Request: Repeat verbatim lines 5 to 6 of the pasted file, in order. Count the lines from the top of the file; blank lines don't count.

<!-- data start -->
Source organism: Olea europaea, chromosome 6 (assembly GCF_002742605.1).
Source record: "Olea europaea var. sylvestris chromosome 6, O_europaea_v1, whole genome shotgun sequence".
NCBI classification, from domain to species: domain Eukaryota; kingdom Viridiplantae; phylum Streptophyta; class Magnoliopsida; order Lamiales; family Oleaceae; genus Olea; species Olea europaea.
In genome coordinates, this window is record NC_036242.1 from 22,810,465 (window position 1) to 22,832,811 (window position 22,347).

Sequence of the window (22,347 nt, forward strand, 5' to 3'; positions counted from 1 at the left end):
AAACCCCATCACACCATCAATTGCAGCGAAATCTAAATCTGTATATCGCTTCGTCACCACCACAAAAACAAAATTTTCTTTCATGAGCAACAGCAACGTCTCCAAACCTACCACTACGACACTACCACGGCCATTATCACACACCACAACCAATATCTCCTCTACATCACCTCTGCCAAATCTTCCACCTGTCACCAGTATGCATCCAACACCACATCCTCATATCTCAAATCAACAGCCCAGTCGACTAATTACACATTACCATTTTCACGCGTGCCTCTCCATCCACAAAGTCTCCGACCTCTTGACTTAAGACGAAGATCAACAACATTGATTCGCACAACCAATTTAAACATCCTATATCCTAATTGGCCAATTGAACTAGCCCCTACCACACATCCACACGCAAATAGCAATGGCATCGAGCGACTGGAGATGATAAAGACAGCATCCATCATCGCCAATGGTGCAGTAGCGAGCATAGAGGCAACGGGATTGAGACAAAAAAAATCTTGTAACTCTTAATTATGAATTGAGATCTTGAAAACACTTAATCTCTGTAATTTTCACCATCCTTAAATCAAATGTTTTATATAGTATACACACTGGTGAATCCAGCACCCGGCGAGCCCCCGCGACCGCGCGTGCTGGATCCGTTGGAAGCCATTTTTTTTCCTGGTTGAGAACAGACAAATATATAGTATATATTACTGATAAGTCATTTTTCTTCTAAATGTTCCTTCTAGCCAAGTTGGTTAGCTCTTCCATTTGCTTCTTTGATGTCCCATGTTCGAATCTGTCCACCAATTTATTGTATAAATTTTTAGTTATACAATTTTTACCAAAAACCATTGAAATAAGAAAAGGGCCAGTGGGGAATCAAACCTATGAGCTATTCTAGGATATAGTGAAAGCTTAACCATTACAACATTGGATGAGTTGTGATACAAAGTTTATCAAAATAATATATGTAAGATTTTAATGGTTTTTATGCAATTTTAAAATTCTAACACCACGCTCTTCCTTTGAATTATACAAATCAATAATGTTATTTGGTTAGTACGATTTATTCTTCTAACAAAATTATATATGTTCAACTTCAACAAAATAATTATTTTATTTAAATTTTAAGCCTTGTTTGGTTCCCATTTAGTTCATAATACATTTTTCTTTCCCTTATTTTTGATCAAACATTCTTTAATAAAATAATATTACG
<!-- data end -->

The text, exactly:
Sequence of the window (22,347 nt, forward strand, 5' to 3'; positions counted from 1 at the left end):
AAACCCCATCACACCATCAATTGCAGCGAAATCTAAATCTGTATATCGCTTCGTCACCACCACAAAAACAAAATTTTCTTTCATGAGCAACAGCAACGTCTCCAAACCTACCACTACGACACTACCACGGCCATTATCACACACCACAACCAATATCTCCTCTACATCACCTCTGCCAAATCTTCCACCTGTCACCAGTATGCATCCAACACCACATCCTCATATCTCAAATCAACAGCCCAGTCGACTAATTACACATTACCATTTTCACGCGTGCCTCTCCATCCACAAAGTCTCCGACCTCTTGACTTAAGACGAAGATCAACAACATTGATTCGCACAACCAATTTAAACATCCTATATCCTAATTGGCCAATTGAACTAGCCCCTACCACACATCCACACGCAAATAGCAATGGCATCGAGCGACTGGAGATGATAAAGACAGCATCCATCATCGCCAATGGTGCAGTAGCGAGCATAGAGGCAACGGGATTGAGACAAAAAAAATCTTGTAACTCTTAATTATGAATTGAGATCTTGAAAACACTTAATCTCTGTAATTTTCACCATCCTTAAATCAAATGTTTTATATAGTATACACACTGGTGAATCCAGCACCCGGCGAGCCCCCGCGACCGCGCGTGCTGGATCCGTTGGAAGCCATTTTTTTTCCTGGTTGAGAACAGACAAATATATAGTATATATTACTGATAAGTCATTTTTCTTCTAAATGTTCCTTCTAGCCAAGTTGGTTAGCTCTTCCATTTGCTTCTTTGATGTCCCATGTTCGAATCTGTCCACCAATTTATTGTATAAATTTTTAGTTATACAATTTTTACCAAAAACCATTGAAATAAGAAAAGGGCCAGTGGGGAATCAAACCTATGAGCTATTCTAGGATATAGTGAAAGCTTAACCATTACAACATTGGATGAGTTGTGATACAAAGTTTATCAAAATAATATATGTAAGATTTTAATGGTTTTTATGCAATTTTAAAATTCTAACACCACGCTCTTCCTTTGAATTATACAAATCAATAATGTTATTTGGTTAGTACGATTTATTCTTCTAACAAAATTATATATGTTCAACTTCAACAAAATAATTATTTTATTTAAATTTTAAGCCTTGTTTGGTTCCCATTTAGTTCATAATACATTTTTCTTTCCCTTATTTTTGATCAAACATTCTTTAATAAAATAATATTACG